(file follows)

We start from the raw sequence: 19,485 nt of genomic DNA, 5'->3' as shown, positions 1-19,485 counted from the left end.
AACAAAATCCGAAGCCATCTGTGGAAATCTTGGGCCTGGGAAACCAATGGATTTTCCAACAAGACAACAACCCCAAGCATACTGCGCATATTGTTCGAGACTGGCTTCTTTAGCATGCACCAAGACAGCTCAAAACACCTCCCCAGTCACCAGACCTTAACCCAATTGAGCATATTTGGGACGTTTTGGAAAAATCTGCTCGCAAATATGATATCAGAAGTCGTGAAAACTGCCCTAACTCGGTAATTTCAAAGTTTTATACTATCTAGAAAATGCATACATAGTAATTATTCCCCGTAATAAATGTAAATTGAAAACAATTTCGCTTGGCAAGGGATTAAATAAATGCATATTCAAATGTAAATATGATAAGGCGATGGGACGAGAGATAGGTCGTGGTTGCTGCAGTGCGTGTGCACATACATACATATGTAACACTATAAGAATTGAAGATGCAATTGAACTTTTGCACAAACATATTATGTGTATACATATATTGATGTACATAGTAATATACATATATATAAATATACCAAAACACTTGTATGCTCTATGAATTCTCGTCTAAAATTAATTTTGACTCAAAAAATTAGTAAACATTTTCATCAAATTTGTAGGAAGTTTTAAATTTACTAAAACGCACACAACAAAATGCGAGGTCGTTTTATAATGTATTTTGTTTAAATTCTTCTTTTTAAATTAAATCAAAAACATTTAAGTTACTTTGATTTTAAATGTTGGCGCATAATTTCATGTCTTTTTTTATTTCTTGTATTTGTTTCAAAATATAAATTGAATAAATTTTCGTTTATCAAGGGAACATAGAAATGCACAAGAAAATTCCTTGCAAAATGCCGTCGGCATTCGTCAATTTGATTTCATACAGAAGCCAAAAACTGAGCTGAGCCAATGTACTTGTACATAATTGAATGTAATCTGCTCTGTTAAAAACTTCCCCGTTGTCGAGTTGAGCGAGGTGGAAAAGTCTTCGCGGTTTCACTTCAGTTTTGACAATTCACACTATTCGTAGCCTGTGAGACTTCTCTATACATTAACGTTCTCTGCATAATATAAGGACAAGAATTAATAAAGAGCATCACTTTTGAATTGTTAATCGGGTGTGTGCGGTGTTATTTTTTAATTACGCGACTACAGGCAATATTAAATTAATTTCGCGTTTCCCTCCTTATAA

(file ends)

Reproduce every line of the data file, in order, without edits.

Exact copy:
We start from the raw sequence: 19,485 nt of genomic DNA, 5'->3' as shown, positions 1-19,485 counted from the left end.
AACAAAATCCGAAGCCATCTGTGGAAATCTTGGGCCTGGGAAACCAATGGATTTTCCAACAAGACAACAACCCCAAGCATACTGCGCATATTGTTCGAGACTGGCTTCTTTAGCATGCACCAAGACAGCTCAAAACACCTCCCCAGTCACCAGACCTTAACCCAATTGAGCATATTTGGGACGTTTTGGAAAAATCTGCTCGCAAATATGATATCAGAAGTCGTGAAAACTGCCCTAACTCGGTAATTTCAAAGTTTTATACTATCTAGAAAATGCATACATAGTAATTATTCCCCGTAATAAATGTAAATTGAAAACAATTTCGCTTGGCAAGGGATTAAATAAATGCATATTCAAATGTAAATATGATAAGGCGATGGGACGAGAGATAGGTCGTGGTTGCTGCAGTGCGTGTGCACATACATACATATGTAACACTATAAGAATTGAAGATGCAATTGAACTTTTGCACAAACATATTATGTGTATACATATATTGATGTACATAGTAATATACATATATATAAATATACCAAAACACTTGTATGCTCTATGAATTCTCGTCTAAAATTAATTTTGACTCAAAAAATTAGTAAACATTTTCATCAAATTTGTAGGAAGTTTTAAATTTACTAAAACGCACACAACAAAATGCGAGGTCGTTTTATAATGTATTTTGTTTAAATTCTTCTTTTTAAATTAAATCAAAAACATTTAAGTTACTTTGATTTTAAATGTTGGCGCATAATTTCATGTCTTTTTTTATTTCTTGTATTTGTTTCAAAATATAAATTGAATAAATTTTCGTTTATCAAGGGAACATAGAAATGCACAAGAAAATTCCTTGCAAAATGCCGTCGGCATTCGTCAATTTGATTTCATACAGAAGCCAAAAACTGAGCTGAGCCAATGTACTTGTACATAATTGAATGTAATCTGCTCTGTTAAAAACTTCCCCGTTGTCGAGTTGAGCGAGGTGGAAAAGTCTTCGCGGTTTCACTTCAGTTTTGACAATTCACACTATTCGTAGCCTGTGAGACTTCTCTATACATTAACGTTCTCTGCATAATATAAGGACAAGAATTAATAAAGAGCATCACTTTTGAATTGTTAATCGGGTGTGTGCGGTGTTATTTTTTAATTACGCGACTACAGGCAATATTAAATTAATTTCGCGTTTCCCTCCTTATAA